No matter where you go and explore in Cairns, you can find the most incredibly diverse ecosystems within the forest, changing from one location to the next. That morning, up on Kuranda, we got super lucky: we were ripping along and, on our way out at the bottom, we stumbled upon a grove of butterflies which Berend, who was leading us out, disturbed. As Blenki and I arrived, Berend was screaming in excitement at the scene that lay before us. It was like riding into a butterfly sanctuary.

There were thousands of butterflies floating in the air underneath the canopy. You just don’t get stuff like that anywhere else in the world. By the time we’d gotten to the bottom, we were giddy. We’d just ridden this super fun trail with beautiful, big, flowing berms into steep rooty goodness – whatever you wanted it was there; flow, steep stuff – then, all of a sudden, you come across these butterflies. All before eight in the morning.

The wildlife is definitely one of the highlights of riding in this beautiful, unique area. As well as the butterflies on our early morning ride we saw plenty of other little critters out on the trails. It’s nice to know that there are also safe swimming spots where you can cool down without the fear of crocodiles, jellyfish, snakes, spiders or whatever else might be lurking. Luckily, Cairns has lots of these little hidden gems. Wherever you ride, you’re never more than ten minutes from neat little waterfalls, beautiful running streams or watering holes right in the middle of nowhere, amidst the incredible ancient rainforest.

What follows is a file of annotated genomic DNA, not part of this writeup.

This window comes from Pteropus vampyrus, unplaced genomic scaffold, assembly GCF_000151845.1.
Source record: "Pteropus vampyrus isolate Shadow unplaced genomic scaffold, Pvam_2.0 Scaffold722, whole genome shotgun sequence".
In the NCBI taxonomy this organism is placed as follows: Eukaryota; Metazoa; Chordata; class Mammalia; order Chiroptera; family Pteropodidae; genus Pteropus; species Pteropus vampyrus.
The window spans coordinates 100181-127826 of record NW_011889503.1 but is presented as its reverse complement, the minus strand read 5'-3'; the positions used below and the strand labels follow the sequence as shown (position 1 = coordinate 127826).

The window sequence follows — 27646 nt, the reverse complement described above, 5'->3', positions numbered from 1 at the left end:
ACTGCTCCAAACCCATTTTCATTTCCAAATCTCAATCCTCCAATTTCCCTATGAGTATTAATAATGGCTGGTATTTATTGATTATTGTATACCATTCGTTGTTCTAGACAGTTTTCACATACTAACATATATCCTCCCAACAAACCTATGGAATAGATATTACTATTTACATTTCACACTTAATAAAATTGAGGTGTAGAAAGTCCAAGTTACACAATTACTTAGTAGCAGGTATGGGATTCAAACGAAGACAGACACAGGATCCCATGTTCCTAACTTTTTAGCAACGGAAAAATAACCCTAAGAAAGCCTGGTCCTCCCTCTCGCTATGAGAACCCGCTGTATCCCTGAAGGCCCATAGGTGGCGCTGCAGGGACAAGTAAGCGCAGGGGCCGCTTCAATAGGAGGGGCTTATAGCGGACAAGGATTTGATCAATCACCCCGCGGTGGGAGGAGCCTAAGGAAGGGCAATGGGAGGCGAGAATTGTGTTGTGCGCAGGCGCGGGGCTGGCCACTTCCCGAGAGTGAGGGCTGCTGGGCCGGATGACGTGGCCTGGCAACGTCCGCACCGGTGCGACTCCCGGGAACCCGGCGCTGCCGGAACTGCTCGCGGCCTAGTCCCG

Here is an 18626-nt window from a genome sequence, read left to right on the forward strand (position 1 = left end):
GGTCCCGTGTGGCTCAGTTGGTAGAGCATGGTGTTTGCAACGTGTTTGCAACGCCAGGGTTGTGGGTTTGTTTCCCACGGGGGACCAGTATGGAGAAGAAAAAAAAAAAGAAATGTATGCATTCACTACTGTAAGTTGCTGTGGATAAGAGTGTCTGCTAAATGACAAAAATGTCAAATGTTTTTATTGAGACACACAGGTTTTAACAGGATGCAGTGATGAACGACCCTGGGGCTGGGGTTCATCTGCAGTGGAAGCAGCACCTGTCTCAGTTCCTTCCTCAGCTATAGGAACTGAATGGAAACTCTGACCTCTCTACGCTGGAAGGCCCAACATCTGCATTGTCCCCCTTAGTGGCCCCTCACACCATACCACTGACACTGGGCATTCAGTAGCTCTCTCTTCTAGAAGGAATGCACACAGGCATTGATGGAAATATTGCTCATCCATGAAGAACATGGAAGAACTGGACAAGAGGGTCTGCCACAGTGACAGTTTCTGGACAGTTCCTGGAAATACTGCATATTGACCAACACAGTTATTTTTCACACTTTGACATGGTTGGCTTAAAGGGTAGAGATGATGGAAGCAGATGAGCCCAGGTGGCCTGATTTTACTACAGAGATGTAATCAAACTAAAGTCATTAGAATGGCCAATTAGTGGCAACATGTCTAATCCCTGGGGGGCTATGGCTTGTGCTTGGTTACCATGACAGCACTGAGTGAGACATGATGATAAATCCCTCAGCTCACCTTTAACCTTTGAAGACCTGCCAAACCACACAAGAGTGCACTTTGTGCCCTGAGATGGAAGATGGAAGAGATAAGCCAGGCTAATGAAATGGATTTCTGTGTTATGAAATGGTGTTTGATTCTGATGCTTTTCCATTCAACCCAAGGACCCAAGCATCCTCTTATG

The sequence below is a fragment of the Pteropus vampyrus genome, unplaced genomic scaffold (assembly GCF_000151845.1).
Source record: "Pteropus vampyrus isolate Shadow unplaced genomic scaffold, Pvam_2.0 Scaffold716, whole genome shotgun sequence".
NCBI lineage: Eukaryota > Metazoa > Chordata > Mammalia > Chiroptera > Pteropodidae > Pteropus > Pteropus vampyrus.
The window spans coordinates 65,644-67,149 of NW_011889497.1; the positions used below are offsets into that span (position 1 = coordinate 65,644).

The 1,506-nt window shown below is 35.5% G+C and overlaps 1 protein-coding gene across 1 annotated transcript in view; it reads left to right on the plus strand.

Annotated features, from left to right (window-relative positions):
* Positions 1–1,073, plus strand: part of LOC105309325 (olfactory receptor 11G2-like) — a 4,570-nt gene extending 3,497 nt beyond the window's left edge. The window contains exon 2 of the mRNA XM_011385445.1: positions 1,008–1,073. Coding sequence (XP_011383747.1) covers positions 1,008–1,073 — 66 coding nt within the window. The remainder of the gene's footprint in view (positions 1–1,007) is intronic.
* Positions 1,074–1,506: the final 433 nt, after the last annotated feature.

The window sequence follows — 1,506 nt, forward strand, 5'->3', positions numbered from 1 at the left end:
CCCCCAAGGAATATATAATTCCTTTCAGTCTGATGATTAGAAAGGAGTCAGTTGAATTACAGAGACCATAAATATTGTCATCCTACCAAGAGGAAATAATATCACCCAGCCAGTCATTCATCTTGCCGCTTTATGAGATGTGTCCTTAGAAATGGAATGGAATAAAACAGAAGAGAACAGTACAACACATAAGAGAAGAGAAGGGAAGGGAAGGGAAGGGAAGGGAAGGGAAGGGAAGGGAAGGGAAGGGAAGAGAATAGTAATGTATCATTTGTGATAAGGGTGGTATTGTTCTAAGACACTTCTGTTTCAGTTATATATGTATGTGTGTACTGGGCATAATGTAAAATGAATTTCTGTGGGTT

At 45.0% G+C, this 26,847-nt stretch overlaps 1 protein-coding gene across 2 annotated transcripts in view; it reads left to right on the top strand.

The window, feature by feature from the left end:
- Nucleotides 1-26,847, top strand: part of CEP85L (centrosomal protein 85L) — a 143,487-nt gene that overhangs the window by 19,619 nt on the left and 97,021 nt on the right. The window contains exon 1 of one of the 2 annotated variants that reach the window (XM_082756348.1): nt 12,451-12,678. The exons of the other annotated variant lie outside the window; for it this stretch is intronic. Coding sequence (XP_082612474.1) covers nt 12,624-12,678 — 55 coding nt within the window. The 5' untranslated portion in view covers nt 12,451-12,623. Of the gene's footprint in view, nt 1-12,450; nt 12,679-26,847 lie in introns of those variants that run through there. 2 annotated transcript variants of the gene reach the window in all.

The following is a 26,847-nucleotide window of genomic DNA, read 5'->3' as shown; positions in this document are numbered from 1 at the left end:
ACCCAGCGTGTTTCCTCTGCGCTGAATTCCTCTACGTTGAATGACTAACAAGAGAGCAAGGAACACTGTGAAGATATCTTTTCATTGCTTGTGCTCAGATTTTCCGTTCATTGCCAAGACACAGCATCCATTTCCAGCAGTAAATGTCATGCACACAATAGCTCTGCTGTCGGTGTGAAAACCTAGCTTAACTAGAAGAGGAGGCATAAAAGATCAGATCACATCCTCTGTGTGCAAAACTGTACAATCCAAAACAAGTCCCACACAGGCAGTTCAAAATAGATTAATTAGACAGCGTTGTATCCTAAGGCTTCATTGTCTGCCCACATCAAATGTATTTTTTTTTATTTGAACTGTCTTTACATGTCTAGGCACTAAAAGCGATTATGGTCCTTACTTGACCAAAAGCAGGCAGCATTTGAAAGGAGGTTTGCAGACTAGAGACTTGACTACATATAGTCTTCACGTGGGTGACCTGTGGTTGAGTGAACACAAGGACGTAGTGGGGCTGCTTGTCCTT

It’s also easy to use your time in Cairns to unwind. For every hill you climb, the descent nearly always drops you straight back at the beach so you can ride to coffee – or a beer. Although we were there for work, stealing moments in the early mornings – or in the very limited windows after events had finished for the day – and fitting it all in around Blenki’s schedule for competing and resting, it still felt like we were on holiday.

Finishing up our last ride of the trip with a caffeine fix at Palm Cove’s infamous NuNu’s I, set underneath the palm trees, I asked Blenki what he thought about experiencing Cairns by eBike.

“It was a good way to see a lot of trails a lot quicker than you could do on a normal bike, without all the pushing around or climbing, and spending a lot more time getting up and down,” he said. “I felt like we did a lot of stuff in only a few hours and that’s the good part about it, you can get so much more ground in less time.”

And when it comes to exploring tropical paradise, that’s exactly what you want, right?

With that said, it was time for us to farewell the Tropical North and catch a plane back to Aotearoa.

Until next time…

This article is taken from:NZ Mountain Biker, Issue #111